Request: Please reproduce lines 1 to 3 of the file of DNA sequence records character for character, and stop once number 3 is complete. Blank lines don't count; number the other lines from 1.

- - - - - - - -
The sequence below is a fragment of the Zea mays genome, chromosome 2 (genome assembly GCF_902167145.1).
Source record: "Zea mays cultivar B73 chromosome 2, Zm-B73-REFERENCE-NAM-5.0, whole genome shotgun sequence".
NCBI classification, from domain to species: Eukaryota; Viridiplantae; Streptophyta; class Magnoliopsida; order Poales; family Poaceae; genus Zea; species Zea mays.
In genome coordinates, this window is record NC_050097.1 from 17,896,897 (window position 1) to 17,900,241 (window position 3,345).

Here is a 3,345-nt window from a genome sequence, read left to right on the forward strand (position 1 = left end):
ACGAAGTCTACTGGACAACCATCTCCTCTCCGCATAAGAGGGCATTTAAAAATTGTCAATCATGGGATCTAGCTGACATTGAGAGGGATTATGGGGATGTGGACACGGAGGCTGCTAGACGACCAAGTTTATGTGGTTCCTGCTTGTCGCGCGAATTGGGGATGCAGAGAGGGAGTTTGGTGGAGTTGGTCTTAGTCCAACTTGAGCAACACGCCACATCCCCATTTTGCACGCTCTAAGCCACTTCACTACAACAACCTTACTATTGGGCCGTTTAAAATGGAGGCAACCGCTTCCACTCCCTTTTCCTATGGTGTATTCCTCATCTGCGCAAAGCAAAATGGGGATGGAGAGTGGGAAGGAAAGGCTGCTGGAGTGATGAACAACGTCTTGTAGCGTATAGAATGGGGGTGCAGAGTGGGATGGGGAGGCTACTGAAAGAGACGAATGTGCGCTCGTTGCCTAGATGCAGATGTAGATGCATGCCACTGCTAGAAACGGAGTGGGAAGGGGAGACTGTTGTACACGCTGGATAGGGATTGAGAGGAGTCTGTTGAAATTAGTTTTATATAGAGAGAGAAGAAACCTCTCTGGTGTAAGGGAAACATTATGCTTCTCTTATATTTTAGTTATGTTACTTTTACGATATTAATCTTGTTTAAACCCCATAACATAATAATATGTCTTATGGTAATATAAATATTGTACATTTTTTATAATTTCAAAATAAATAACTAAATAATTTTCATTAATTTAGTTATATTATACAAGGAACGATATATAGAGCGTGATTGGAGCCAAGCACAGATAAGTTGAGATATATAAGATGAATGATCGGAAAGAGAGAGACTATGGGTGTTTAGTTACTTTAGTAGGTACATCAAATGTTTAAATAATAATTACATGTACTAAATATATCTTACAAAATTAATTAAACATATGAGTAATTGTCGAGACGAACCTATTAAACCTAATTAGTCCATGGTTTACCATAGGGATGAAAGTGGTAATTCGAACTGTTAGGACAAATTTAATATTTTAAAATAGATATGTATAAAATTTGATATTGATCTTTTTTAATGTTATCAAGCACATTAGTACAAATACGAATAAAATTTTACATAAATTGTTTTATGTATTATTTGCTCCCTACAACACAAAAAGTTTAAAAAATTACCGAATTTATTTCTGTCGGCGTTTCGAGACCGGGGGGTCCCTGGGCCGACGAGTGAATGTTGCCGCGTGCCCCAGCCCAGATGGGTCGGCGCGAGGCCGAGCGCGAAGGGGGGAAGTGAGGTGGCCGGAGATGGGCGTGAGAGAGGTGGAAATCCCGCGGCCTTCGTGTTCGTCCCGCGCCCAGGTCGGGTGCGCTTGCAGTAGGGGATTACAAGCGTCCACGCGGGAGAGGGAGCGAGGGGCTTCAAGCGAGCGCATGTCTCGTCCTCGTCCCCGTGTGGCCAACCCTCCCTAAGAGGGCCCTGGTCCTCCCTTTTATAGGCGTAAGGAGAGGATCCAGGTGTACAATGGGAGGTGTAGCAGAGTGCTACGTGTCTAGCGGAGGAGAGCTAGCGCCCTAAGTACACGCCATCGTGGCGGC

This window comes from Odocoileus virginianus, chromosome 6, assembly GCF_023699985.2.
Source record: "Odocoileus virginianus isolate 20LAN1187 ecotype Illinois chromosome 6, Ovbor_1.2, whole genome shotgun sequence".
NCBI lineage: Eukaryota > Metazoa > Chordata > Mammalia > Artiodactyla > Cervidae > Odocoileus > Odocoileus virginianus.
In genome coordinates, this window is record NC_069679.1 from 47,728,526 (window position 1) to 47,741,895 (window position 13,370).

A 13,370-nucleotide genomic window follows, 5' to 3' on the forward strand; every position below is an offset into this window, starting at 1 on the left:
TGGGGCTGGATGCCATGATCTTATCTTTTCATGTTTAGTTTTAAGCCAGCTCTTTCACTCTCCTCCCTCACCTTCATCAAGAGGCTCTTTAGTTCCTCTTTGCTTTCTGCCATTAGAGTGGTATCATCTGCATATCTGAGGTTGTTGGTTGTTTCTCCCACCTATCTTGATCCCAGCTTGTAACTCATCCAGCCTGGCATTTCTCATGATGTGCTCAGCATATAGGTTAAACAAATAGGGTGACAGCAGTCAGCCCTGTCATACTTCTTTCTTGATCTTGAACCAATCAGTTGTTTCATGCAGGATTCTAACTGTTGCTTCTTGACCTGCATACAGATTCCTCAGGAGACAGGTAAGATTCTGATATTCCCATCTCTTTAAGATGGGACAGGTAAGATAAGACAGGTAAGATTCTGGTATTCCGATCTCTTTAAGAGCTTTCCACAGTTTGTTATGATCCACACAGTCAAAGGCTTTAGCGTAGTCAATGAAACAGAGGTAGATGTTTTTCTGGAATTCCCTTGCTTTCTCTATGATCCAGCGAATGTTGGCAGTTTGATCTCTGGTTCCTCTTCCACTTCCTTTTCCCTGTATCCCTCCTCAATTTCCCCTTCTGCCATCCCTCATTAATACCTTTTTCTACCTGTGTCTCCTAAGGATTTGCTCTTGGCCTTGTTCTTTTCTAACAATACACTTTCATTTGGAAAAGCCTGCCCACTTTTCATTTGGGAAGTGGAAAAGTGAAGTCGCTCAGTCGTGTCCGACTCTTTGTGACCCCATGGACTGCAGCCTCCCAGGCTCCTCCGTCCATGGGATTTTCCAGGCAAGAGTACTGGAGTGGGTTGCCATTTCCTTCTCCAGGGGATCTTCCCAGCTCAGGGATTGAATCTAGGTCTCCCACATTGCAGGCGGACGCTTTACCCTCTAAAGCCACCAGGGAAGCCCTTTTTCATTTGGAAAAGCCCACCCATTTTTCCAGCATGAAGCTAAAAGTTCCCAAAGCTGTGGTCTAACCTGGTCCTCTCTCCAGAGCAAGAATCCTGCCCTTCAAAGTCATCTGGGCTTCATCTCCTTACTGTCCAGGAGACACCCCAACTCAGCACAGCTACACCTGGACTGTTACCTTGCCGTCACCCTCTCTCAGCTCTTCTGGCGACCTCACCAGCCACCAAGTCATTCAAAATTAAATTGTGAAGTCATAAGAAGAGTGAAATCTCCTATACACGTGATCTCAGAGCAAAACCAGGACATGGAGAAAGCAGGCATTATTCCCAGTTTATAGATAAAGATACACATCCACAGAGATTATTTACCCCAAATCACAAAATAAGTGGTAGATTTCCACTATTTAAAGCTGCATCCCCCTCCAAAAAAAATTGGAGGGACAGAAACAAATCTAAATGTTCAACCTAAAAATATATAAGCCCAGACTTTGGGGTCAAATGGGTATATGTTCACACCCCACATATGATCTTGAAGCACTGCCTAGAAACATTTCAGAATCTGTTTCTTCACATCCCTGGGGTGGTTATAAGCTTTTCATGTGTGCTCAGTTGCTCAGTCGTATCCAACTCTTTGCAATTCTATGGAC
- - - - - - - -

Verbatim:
The sequence below is a fragment of the Zea mays genome, chromosome 2 (genome assembly GCF_902167145.1).
Source record: "Zea mays cultivar B73 chromosome 2, Zm-B73-REFERENCE-NAM-5.0, whole genome shotgun sequence".
NCBI classification, from domain to species: Eukaryota; Viridiplantae; Streptophyta; class Magnoliopsida; order Poales; family Poaceae; genus Zea; species Zea mays.